Global Warming Event Leaving Las Vegas in the Dark

It’s usually an event reserved for dignitaries and celebrities held in high esteem, but the City of Las Vegas is setting a new precedent … this time in the name of global warming awareness.


At the behest of a global warming activist organization, the World Wildlife Fund (WWF), Las Vegas and surrounding jurisdictions are going to dim their lights for an hour to raise awareness for global warming on March 28 as part of the WWF’s “Earth Hour.” The 2008 event drew coverage from all three networks as reporters worked to cover climate change because, as ABC put it, “the discussion about global warming has become a hot topic in news and Hollywood.”


“Locally, all the jurisdictions are going to participate – city of Las Vegas, North Las Vegas, Henderson and Clark County,” Heather Curry, public information officer for the City of Las Vegas said to the Business & Media Institute. “I know personally here, the World Wildlife Fund approached our mayor and asked him if this would be something he would be interested in participating in and we have quite a few sustainability initiatives – so he thought it followed quite in line with our other initiatives.”


According to Curry, the famous Las Vegas Strip isn’t actually in the city limits of Las Vegas. However the casinos up and down the Strip, in unincorporated ClarkCounty will still participate.


“The Strip is not in the City of Las Vegas,” Curry said. “It is actually unincorporated ClarkCounty. A lot of people don’t know that – seems kind of weird because their address actually says Las Vegas, but they’re not in Las Vegas.”


She explained the event would just include non-essential lights as far as the city was concerned. However, she said the event could also prove to be a boost for the city from tourism standpoint, although it has been struggling in the current economic environment.


“I know they’re trying to get some of the Strip properties to maybe hold special events, you know viewing parties. There’s a few of the nightclubs that actually overlook the strip, so would that be something cool – to be on that patio and see all the lights go off and then come back on a hour later? Yeah, it’s pretty cool because it doesn’t happen.”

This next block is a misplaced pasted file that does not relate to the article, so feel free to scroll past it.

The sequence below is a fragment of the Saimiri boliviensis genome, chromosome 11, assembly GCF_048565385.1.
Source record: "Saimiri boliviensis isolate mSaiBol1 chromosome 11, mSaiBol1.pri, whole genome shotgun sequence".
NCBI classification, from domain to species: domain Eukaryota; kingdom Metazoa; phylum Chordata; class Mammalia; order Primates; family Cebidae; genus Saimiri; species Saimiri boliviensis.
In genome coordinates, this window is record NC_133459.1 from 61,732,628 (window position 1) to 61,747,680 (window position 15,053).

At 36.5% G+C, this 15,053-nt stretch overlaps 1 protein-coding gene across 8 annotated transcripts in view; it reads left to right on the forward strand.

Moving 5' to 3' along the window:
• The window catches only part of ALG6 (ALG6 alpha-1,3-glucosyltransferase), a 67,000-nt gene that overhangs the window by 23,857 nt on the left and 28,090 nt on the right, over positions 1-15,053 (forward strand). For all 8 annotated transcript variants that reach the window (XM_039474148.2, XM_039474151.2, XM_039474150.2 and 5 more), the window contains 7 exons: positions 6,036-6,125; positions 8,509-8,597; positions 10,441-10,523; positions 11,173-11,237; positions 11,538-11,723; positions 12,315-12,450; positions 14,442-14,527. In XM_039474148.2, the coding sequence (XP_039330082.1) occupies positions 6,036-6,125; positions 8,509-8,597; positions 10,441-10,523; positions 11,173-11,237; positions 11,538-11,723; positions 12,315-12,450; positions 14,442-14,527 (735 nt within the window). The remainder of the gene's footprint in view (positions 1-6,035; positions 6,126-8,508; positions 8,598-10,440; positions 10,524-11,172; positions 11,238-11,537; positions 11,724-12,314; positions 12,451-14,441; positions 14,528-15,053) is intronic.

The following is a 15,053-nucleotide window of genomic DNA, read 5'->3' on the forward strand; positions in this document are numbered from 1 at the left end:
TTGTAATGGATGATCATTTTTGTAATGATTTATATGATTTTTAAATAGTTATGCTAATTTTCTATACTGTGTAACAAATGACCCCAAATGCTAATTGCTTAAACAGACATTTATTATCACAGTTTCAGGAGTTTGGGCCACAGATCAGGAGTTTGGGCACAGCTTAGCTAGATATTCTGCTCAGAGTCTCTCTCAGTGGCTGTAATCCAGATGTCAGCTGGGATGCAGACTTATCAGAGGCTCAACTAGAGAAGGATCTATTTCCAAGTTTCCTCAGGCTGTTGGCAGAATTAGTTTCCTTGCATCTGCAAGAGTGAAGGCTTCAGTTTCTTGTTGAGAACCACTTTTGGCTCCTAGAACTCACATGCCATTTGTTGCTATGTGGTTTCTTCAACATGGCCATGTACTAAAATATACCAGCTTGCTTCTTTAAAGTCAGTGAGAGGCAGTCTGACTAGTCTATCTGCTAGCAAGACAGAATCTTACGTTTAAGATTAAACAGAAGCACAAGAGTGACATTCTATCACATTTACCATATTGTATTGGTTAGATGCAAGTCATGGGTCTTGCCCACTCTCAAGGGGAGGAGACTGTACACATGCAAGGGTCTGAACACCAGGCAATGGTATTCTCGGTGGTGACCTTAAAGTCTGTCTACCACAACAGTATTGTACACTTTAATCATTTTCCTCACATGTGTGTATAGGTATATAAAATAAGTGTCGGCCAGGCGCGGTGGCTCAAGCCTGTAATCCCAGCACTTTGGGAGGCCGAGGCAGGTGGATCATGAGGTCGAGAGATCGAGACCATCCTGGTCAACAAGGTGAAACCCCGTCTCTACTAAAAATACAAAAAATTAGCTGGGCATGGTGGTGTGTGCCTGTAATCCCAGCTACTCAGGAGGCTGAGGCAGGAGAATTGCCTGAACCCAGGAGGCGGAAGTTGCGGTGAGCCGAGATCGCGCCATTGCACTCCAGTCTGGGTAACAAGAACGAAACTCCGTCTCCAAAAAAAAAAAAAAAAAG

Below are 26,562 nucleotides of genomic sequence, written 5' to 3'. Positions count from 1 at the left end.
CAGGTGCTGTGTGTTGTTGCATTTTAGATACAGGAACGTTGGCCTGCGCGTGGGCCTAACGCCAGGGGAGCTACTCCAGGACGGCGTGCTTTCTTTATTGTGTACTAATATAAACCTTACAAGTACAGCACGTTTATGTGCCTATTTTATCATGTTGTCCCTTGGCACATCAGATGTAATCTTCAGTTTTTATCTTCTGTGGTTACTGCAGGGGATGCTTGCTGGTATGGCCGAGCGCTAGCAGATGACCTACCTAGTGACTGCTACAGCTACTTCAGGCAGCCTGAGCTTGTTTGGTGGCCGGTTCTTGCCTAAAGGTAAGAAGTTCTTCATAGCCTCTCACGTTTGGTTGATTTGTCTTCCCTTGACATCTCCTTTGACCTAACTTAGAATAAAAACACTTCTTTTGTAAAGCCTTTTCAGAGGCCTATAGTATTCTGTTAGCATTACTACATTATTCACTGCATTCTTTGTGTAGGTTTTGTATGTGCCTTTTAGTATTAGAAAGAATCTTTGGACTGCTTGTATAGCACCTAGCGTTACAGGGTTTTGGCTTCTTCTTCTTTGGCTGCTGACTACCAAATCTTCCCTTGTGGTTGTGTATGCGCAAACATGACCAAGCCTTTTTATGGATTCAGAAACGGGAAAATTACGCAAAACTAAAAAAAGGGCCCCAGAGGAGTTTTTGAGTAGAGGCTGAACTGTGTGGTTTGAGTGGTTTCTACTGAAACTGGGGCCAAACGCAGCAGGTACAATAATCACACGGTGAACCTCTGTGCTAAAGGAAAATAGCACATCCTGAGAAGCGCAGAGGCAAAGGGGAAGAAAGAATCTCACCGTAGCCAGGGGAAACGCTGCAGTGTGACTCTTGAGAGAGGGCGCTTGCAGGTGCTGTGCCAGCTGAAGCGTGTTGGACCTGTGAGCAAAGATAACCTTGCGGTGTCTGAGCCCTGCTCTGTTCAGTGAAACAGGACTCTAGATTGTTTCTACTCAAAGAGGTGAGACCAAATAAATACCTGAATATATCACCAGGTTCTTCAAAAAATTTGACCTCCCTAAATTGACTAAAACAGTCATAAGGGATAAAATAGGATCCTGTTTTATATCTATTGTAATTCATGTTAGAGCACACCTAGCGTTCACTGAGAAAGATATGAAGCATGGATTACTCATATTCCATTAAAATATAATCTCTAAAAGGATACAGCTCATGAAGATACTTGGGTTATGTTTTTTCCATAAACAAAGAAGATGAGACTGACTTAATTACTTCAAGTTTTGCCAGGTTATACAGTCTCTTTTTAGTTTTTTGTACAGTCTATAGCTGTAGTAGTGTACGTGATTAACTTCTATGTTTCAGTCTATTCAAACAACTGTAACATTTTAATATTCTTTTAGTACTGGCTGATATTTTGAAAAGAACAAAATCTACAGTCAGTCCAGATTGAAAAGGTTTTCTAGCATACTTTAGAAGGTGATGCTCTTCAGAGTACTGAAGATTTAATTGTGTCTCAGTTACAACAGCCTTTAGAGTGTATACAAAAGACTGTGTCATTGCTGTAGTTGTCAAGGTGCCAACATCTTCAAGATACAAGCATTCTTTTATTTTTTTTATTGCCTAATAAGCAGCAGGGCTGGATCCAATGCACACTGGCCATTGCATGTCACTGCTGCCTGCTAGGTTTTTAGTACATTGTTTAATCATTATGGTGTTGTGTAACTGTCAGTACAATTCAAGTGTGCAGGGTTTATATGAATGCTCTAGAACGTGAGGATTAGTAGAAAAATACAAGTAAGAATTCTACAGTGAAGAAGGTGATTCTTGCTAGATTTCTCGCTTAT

In 2008, “Earth Hour” was featured on all three broadcast networks multiple times according to a Nexis search, after the city of Chicago shut its skyline lights off to mark the event. But there are questions as to whether this seemingly political event that was once a sacred gesture will really raise awareness about global warming.


“I think it speaks to the politicization of what was once a non-partisan gesture,” David G. Schwartz, director of the Center for Gaming Research at the University of Nevada, Las Vegas told the Business & Media Institute. “I think that’s probably a bad idea. The people running Strip casinos should be working on how to boost visitation so they can hire more people, not tell us that we should have our awareness of climate change raised.”


Schwartz raised an interesting point on his blog about the so-called environmental effort that hasn’t been raised. Assuming the event does in fact not only draw media attention for the global warming cause, but also brings in added visitors, there’s a carbon footprint that’s being ignored.


“The funny thing is that fewer tourists is actually better for the environment,” Schwartz wrote. “Flying to Las Vegas is a pretty wasteful expenditure of carbon. The more people who come here, the more fuel burned for transportation, lighting, and heat or cooling.”


Schwartz explained it was doing little to address the environmental issues, and was doing more to address “green” guilt.


“It’s a feel-good move, maybe, that I don’t think is the right one,” he said. “You really don’t want to turn a resort hotel into a place where people think deeply about excess consumption, do you?”


The rare occasion has previously been done for the deaths of Ronald Reagan, Sammy Davis Jr., Frank Sinatra and John F. Kennedy, and following the terrorist attack on Sept. 11, 2001. But it has usually only been done as a moment of silence – never for an entire hour.


“When they do that, it’s only a couple of minutes,” Curry added. “Kind of like when you do a moment of silence – you just turn them off for a few minutes, then they come back on. Not for an hour. I don’t think anyone can remember ever doing it for an hour. Our mayor couldn’t remember that, our county officials couldn’t.”